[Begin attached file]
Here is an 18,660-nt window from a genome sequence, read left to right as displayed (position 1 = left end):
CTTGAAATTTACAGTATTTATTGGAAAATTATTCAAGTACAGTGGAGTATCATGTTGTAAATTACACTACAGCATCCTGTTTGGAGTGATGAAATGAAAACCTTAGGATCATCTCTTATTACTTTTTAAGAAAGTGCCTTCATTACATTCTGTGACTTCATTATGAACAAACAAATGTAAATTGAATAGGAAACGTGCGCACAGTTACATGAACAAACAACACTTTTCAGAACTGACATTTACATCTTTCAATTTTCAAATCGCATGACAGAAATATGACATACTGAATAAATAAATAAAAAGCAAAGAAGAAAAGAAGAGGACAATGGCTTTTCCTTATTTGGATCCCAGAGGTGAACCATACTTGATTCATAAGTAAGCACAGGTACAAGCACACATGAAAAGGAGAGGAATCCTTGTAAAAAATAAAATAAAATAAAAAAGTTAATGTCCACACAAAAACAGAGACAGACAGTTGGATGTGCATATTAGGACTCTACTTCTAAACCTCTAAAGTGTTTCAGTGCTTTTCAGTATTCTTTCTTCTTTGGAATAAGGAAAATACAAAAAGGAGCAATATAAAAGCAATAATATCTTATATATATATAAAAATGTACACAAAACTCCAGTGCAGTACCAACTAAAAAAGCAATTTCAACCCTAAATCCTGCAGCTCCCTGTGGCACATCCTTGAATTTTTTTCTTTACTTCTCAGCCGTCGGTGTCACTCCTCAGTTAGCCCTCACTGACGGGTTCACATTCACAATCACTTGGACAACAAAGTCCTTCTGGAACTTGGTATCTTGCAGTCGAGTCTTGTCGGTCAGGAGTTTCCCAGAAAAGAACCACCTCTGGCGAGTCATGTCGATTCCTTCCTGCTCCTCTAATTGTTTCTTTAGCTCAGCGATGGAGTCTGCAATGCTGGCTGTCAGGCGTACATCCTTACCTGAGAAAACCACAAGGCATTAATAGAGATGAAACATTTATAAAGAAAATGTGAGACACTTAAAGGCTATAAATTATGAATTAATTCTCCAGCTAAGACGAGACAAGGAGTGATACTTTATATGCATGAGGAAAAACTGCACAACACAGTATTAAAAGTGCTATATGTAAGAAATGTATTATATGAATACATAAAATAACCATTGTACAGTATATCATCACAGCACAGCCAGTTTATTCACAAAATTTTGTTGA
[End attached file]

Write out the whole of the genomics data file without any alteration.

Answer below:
Here is an 18,660-nt window from a genome sequence, read left to right as displayed (position 1 = left end):
CTTGAAATTTACAGTATTTATTGGAAAATTATTCAAGTACAGTGGAGTATCATGTTGTAAATTACACTACAGCATCCTGTTTGGAGTGATGAAATGAAAACCTTAGGATCATCTCTTATTACTTTTTAAGAAAGTGCCTTCATTACATTCTGTGACTTCATTATGAACAAACAAATGTAAATTGAATAGGAAACGTGCGCACAGTTACATGAACAAACAACACTTTTCAGAACTGACATTTACATCTTTCAATTTTCAAATCGCATGACAGAAATATGACATACTGAATAAATAAATAAAAAGCAAAGAAGAAAAGAAGAGGACAATGGCTTTTCCTTATTTGGATCCCAGAGGTGAACCATACTTGATTCATAAGTAAGCACAGGTACAAGCACACATGAAAAGGAGAGGAATCCTTGTAAAAAATAAAATAAAATAAAAAAGTTAATGTCCACACAAAAACAGAGACAGACAGTTGGATGTGCATATTAGGACTCTACTTCTAAACCTCTAAAGTGTTTCAGTGCTTTTCAGTATTCTTTCTTCTTTGGAATAAGGAAAATACAAAAAGGAGCAATATAAAAGCAATAATATCTTATATATATATAAAAATGTACACAAAACTCCAGTGCAGTACCAACTAAAAAAGCAATTTCAACCCTAAATCCTGCAGCTCCCTGTGGCACATCCTTGAATTTTTTTCTTTACTTCTCAGCCGTCGGTGTCACTCCTCAGTTAGCCCTCACTGACGGGTTCACATTCACAATCACTTGGACAACAAAGTCCTTCTGGAACTTGGTATCTTGCAGTCGAGTCTTGTCGGTCAGGAGTTTCCCAGAAAAGAACCACCTCTGGCGAGTCATGTCGATTCCTTCCTGCTCCTCTAATTGTTTCTTTAGCTCAGCGATGGAGTCTGCAATGCTGGCTGTCAGGCGTACATCCTTACCTGAGAAAACCACAAGGCATTAATAGAGATGAAACATTTATAAAGAAAATGTGAGACACTTAAAGGCTATAAATTATGAATTAATTCTCCAGCTAAGACGAGACAAGGAGTGATACTTTATATGCATGAGGAAAAACTGCACAACACAGTATTAAAAGTGCTATATGTAAGAAATGTATTATATGAATACATAAAATAACCATTGTACAGTATATCATCACAGCACAGCCAGTTTATTCACAAAATTTTGTTGA